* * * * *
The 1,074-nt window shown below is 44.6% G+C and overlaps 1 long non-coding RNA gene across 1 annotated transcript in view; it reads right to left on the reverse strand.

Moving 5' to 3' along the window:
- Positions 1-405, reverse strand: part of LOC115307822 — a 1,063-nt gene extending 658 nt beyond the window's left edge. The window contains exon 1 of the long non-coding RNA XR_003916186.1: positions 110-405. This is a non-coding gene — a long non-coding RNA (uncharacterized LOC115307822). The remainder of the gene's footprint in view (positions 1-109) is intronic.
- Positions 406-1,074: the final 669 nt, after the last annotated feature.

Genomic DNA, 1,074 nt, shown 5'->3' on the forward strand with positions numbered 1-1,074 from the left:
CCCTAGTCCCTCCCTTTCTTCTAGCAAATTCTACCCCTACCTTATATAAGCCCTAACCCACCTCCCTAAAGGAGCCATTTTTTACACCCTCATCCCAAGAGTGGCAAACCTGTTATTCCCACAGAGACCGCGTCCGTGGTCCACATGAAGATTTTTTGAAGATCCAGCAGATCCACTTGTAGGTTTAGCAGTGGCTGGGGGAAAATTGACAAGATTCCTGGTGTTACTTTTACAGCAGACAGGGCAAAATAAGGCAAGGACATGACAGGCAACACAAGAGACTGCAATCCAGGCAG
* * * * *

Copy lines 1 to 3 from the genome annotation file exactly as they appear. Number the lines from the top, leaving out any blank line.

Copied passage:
The 1,074-nt window shown below is 44.6% G+C and overlaps 1 long non-coding RNA gene across 1 annotated transcript in view; it reads right to left on the reverse strand.

Moving 5' to 3' along the window:
- Positions 1-405, reverse strand: part of LOC115307822 — a 1,063-nt gene extending 658 nt beyond the window's left edge. The window contains exon 1 of the long non-coding RNA XR_003916186.1: positions 110-405. This is a non-coding gene — a long non-coding RNA (uncharacterized LOC115307822). The remainder of the gene's footprint in view (positions 1-109) is intronic.